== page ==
From the sociocultural representation of people with dementia in the Republic of Congo, towards limited access to health care, results of the EPIDEMCA-FU program.

Abstract : Objectives: The great age was long regarded as synonymous with wisdom in Africa. Nowadays, it is increasingly synonymous to: body that breaks down and senile dementia. Dementia is a public health problem in high-income countries and in low-and middle-income-countries. In the latter, where more than half of people with dementia (PWD) live, the disease is considered as an enigma by informal caregivers (IC) who sometimes abuse them and limit their access to health care because of pejoratives socio-cultural representations. The objective of the study was to analyze these representations could influence their access to health care and quality of life. Methods: An ethnological study was carried out in three months immersion in urban and rural areas to Congo. The non-directive interviews were conducted in local languages, associated by participant observations to analyze behaviors, gestures, discourses, to record phenomena that an interviewee could intentionally or not, fail to say and to control his statements. All data collected were analyzed at the time of their compilations. All non-directive interviews and participant observations were annotated and then transcribed. Before classifying these interviews into themes, a critical reading was made of them. Results: 36 life stories were conducted among IC. In urban area, 68.4% and 26.4% of PWD were treated respectively by syncretic church leaders (SCL) and traditional healers (TH). In rural area, 58.8% and 29.4% of PWD were treated respectively by TH and SCL. Only 5.3% of PWD was treated by general practitioner in urban area versus 11.8% by nurses in rural area. PWD were considered as possessed of evil spirits or demons, justifying the solicitation of to SCL and TH. The disease isn’t medicalized, the hospital isn’t a priority. Conclusion: Chance and ignorance have no place in the emergence of mental illnesses in traditional societies. Metaphysical causes are the most evoked, hence the inaccessibility of PWD to health care.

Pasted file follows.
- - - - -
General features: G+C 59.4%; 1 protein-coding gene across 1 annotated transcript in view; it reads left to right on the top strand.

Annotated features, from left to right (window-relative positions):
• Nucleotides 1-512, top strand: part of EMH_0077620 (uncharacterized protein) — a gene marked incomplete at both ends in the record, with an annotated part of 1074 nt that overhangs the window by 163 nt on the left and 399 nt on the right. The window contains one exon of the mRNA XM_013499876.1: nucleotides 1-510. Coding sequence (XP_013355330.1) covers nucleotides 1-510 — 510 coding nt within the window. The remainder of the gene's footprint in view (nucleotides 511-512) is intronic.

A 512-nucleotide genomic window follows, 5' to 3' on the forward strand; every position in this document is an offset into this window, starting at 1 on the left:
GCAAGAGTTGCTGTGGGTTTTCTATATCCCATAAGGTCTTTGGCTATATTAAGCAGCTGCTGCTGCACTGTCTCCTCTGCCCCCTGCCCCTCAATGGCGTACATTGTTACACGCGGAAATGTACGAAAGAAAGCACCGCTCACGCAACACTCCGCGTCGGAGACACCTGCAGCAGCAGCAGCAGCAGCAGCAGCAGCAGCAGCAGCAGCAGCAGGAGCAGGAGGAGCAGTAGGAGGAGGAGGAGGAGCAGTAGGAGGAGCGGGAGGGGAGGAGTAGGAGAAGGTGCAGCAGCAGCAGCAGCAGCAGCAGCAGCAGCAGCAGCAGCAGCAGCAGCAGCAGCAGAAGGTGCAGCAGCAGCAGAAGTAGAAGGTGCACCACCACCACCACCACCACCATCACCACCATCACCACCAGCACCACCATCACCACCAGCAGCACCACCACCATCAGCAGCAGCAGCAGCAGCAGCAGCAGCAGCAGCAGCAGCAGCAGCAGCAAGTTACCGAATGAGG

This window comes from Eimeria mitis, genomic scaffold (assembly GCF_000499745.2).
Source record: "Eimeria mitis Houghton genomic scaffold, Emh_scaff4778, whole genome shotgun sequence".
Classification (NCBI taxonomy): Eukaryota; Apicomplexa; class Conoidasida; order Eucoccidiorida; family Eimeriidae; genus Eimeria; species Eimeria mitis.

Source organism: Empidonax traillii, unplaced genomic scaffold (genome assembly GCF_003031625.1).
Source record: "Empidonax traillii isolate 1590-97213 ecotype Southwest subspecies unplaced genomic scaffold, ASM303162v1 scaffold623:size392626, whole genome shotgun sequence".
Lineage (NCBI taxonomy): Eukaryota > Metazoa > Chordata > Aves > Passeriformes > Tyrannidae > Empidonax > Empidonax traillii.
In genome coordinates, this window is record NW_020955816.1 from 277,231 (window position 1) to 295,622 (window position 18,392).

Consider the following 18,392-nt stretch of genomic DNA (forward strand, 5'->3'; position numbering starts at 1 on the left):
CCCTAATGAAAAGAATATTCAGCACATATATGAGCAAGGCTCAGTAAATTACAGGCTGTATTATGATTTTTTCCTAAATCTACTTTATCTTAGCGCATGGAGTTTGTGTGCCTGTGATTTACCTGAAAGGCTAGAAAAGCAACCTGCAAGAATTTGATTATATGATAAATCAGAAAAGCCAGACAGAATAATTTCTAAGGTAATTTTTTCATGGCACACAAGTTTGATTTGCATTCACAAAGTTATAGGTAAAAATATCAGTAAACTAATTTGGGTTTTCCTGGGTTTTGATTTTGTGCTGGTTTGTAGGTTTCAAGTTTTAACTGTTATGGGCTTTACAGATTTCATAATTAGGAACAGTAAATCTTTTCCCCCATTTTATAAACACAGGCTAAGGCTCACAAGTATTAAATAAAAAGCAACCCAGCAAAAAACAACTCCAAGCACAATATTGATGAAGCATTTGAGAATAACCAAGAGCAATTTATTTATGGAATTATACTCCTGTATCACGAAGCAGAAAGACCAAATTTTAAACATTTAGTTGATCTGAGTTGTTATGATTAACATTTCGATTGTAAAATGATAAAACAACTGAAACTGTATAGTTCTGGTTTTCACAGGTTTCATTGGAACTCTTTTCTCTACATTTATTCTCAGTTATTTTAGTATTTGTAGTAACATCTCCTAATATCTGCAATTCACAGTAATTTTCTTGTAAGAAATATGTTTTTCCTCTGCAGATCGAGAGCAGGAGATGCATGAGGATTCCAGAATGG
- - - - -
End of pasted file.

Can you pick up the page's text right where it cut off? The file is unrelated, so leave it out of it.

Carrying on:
Type de document :
Communication dans un congrès
Liste complète des métadonnées

https://hal-unilim.archives-ouvertes.fr/hal-01676383
Contributeur : Elisabeth Grelier <>
Soumis le : vendredi 5 janvier 2018 - 15:20:54
Dernière modification le : lundi 14 janvier 2019 - 10:44:05

Identifiants

  • HAL Id : hal-01676383, version 1

Collections

Citation

Gilles Kehoua, Catherine-Marie Dubreuil, Bébène Ndamba-Bandzouzi, Maëlenn Guerchet, Pascal M'Belesso, et al.. From the sociocultural representation of people with dementia in the Republic of Congo, towards limited access to health care, results of the EPIDEMCA-FU program.. Journées GEIST - Facultés de Médecine et de Pharmacie, Dec 2017, Limoges, France. ⟨hal-01676383⟩

Partager

Métriques

Consultations de la notice

46